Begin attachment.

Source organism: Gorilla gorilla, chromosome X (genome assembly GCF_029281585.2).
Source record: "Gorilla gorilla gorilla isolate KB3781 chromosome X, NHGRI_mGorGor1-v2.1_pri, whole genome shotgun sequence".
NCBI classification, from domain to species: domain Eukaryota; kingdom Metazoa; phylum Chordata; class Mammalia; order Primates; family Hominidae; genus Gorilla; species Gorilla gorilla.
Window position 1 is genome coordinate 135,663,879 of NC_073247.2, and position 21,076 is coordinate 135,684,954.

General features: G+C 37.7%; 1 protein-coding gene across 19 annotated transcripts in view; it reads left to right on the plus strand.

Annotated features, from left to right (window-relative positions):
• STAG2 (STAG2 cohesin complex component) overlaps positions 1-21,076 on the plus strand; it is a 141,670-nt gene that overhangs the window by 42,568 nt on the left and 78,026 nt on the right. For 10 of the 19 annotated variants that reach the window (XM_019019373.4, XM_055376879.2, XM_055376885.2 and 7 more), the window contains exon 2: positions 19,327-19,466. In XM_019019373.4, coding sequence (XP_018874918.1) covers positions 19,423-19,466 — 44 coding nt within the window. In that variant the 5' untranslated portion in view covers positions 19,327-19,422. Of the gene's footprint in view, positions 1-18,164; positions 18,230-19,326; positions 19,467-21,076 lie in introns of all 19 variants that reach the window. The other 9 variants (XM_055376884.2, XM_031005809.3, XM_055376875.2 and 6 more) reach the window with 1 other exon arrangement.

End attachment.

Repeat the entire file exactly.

Source organism: Gorilla gorilla, chromosome X (genome assembly GCF_029281585.2).
Source record: "Gorilla gorilla gorilla isolate KB3781 chromosome X, NHGRI_mGorGor1-v2.1_pri, whole genome shotgun sequence".
NCBI classification, from domain to species: domain Eukaryota; kingdom Metazoa; phylum Chordata; class Mammalia; order Primates; family Hominidae; genus Gorilla; species Gorilla gorilla.
Window position 1 is genome coordinate 135,663,879 of NC_073247.2, and position 21,076 is coordinate 135,684,954.

General features: G+C 37.7%; 1 protein-coding gene across 19 annotated transcripts in view; it reads left to right on the plus strand.

Annotated features, from left to right (window-relative positions):
• STAG2 (STAG2 cohesin complex component) overlaps positions 1-21,076 on the plus strand; it is a 141,670-nt gene that overhangs the window by 42,568 nt on the left and 78,026 nt on the right. For 10 of the 19 annotated variants that reach the window (XM_019019373.4, XM_055376879.2, XM_055376885.2 and 7 more), the window contains exon 2: positions 19,327-19,466. In XM_019019373.4, coding sequence (XP_018874918.1) covers positions 19,423-19,466 — 44 coding nt within the window. In that variant the 5' untranslated portion in view covers positions 19,327-19,422. Of the gene's footprint in view, positions 1-18,164; positions 18,230-19,326; positions 19,467-21,076 lie in introns of all 19 variants that reach the window. The other 9 variants (XM_055376884.2, XM_031005809.3, XM_055376875.2 and 6 more) reach the window with 1 other exon arrangement.